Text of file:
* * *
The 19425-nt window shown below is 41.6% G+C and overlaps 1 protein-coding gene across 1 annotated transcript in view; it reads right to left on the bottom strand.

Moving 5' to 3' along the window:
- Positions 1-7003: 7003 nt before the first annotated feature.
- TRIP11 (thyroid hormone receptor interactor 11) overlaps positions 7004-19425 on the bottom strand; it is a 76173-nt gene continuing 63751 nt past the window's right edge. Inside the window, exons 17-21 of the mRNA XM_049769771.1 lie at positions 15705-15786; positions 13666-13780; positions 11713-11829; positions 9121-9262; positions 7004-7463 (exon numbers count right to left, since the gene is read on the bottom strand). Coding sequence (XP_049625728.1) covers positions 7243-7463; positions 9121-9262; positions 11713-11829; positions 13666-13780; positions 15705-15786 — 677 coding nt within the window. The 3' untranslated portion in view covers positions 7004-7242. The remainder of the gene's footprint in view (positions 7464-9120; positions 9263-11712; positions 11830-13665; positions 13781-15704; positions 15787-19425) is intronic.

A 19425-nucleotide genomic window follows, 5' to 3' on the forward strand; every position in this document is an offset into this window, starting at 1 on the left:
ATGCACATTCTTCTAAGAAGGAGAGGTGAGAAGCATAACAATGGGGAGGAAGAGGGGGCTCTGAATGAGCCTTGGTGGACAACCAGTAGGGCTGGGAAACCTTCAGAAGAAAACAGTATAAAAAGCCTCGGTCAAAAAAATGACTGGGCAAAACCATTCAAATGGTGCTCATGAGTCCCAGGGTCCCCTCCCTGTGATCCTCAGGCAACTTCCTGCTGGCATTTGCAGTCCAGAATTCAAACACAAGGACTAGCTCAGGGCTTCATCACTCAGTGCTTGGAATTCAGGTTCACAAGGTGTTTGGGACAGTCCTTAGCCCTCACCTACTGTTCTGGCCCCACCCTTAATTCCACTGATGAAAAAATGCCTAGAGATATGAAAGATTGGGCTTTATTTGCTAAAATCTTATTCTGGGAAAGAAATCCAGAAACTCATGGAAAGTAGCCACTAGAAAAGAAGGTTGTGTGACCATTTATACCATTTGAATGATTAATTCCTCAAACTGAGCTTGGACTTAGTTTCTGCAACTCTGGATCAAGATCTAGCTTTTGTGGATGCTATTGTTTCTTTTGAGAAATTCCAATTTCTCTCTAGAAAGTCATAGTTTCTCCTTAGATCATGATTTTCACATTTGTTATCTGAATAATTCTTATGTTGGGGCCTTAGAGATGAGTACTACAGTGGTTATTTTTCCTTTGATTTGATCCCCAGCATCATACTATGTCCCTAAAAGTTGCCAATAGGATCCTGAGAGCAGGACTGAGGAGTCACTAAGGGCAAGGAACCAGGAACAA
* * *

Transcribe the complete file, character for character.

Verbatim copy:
The 19425-nt window shown below is 41.6% G+C and overlaps 1 protein-coding gene across 1 annotated transcript in view; it reads right to left on the bottom strand.

Moving 5' to 3' along the window:
- Positions 1-7003: 7003 nt before the first annotated feature.
- TRIP11 (thyroid hormone receptor interactor 11) overlaps positions 7004-19425 on the bottom strand; it is a 76173-nt gene continuing 63751 nt past the window's right edge. Inside the window, exons 17-21 of the mRNA XM_049769771.1 lie at positions 15705-15786; positions 13666-13780; positions 11713-11829; positions 9121-9262; positions 7004-7463 (exon numbers count right to left, since the gene is read on the bottom strand). Coding sequence (XP_049625728.1) covers positions 7243-7463; positions 9121-9262; positions 11713-11829; positions 13666-13780; positions 15705-15786 — 677 coding nt within the window. The 3' untranslated portion in view covers positions 7004-7242. The remainder of the gene's footprint in view (positions 7464-9120; positions 9263-11712; positions 11830-13665; positions 13781-15704; positions 15787-19425) is intronic.

A 19425-nucleotide genomic window follows, 5' to 3' on the forward strand; every position in this document is an offset into this window, starting at 1 on the left:
ATGCACATTCTTCTAAGAAGGAGAGGTGAGAAGCATAACAATGGGGAGGAAGAGGGGGCTCTGAATGAGCCTTGGTGGACAACCAGTAGGGCTGGGAAACCTTCAGAAGAAAACAGTATAAAAAGCCTCGGTCAAAAAAATGACTGGGCAAAACCATTCAAATGGTGCTCATGAGTCCCAGGGTCCCCTCCCTGTGATCCTCAGGCAACTTCCTGCTGGCATTTGCAGTCCAGAATTCAAACACAAGGACTAGCTCAGGGCTTCATCACTCAGTGCTTGGAATTCAGGTTCACAAGGTGTTTGGGACAGTCCTTAGCCCTCACCTACTGTTCTGGCCCCACCCTTAATTCCACTGATGAAAAAATGCCTAGAGATATGAAAGATTGGGCTTTATTTGCTAAAATCTTATTCTGGGAAAGAAATCCAGAAACTCATGGAAAGTAGCCACTAGAAAAGAAGGTTGTGTGACCATTTATACCATTTGAATGATTAATTCCTCAAACTGAGCTTGGACTTAGTTTCTGCAACTCTGGATCAAGATCTAGCTTTTGTGGATGCTATTGTTTCTTTTGAGAAATTCCAATTTCTCTCTAGAAAGTCATAGTTTCTCCTTAGATCATGATTTTCACATTTGTTATCTGAATAATTCTTATGTTGGGGCCTTAGAGATGAGTACTACAGTGGTTATTTTTCCTTTGATTTGATCCCCAGCATCATACTATGTCCCTAAAAGTTGCCAATAGGATCCTGAGAGCAGGACTGAGGAGTCACTAAGGGCAAGGAACCAGGAACAA